Kumar Shahani (bom 1940) graduated from Bombay University and then completed the Direction course at the Film 6' Television Institute of India at Pune in 1966. In Pune he became deeply attached to Ritwik Ghatak, who was then teachingat thelnstitute. In 1967 he went to France to continue higher studies in cinema and spent the tumultuous years of 1967-68 in Paris. He was apprenticed to Robert Bresson when his film The Gentle Maiden was in preparation.
Back in India, Kumar embarked on his first feature film, Maya Darpan, based on a story of the same name by Nirmal Varma. The film, completed in 1972, won a chain of awards including the Best Hindi Film of 1972. It also received intense critical attention in India and abroad. Several short films followed, accompanied by teaching and writing assignments, including a research project on the study and practice of the Epic form undertaken during his Homi Bhabha Fellowship in 1976-78.
His next feature film, Tarang, was completed in 1984, shown in the Indian Panorama in 1985, and then exhibited widely on the international festival circuit, including Berlin, Tyneside, Edinburgh, Pesaro, and in
several seasons in France and the USA.
Kumar continues to speak and write extensively. Through the 1980s he was invited to give the Damoda-ran Memorial Lecture at thejawaharlal Nehru University, the Rita Ray Memorial Lectures and the Ritwik ChatakMemorialLecturein Calcutta. A selection of his writings were published as 'Dossier on Kumar Shahani' in Framework 30/32 (London), edited by Paul Wllemen who places his workamong those film makers of the world who constitute the historical avantgarde of the 1980s.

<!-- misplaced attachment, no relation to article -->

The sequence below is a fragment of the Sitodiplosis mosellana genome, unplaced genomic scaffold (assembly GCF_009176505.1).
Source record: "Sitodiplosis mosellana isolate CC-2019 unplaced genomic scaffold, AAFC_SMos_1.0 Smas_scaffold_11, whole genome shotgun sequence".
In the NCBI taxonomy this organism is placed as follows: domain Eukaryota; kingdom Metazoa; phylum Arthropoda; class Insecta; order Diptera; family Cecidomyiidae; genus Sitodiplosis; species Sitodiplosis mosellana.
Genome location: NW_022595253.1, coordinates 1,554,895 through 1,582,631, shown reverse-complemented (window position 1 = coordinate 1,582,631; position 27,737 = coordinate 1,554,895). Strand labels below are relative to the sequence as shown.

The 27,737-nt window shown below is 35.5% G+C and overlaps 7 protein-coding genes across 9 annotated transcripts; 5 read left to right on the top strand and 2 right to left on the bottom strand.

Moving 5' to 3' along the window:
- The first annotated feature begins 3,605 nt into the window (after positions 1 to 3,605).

Able, at last, to make films in an uninterrupted sequence, he made a short film Var Var Vari followed by a feature, Khayalgatha (19^9) which was part of the Indian Panorama, 1990, and has already shown in film festivals at Pesaro, London, Rotterdam, where it has won the Critics Award, etc. He has just finished another feature film, Kasba, based on a Chekhov story; he is preparing to shoot an adaptation of Anna Karenina and has completed, in collaboration with the painter, Vivan Sundaram, the first stage of work for a major film onAmrita Shergil.
Last night Geeta enjoined me to break the silence that we are all enjoying here.
In recent times I have increasingly come across events that seem to me to point to a crisis of internationalism, and these — in the cinema in particular — seem to connect up with what was happening immediately after the second world wai, .npoetry first, perhaps, poetry being the most common mode of address in the arts in the sense that everyone is equipped to be a poet. The symptom was of the control of imagination. And recently one has seen this symptom appear in the cinema: of the effort to control and to Standardize the imagination. For instance directors of film festivals such as Hubert Bals, who ran the Rotterdam Festival and supported that cinema which spoke with an individual voice, without pressing any ideological determination on the voice in the programming of the festival, began to mourn that there was hardly such cinema today in the world. Bals used to see five hundred films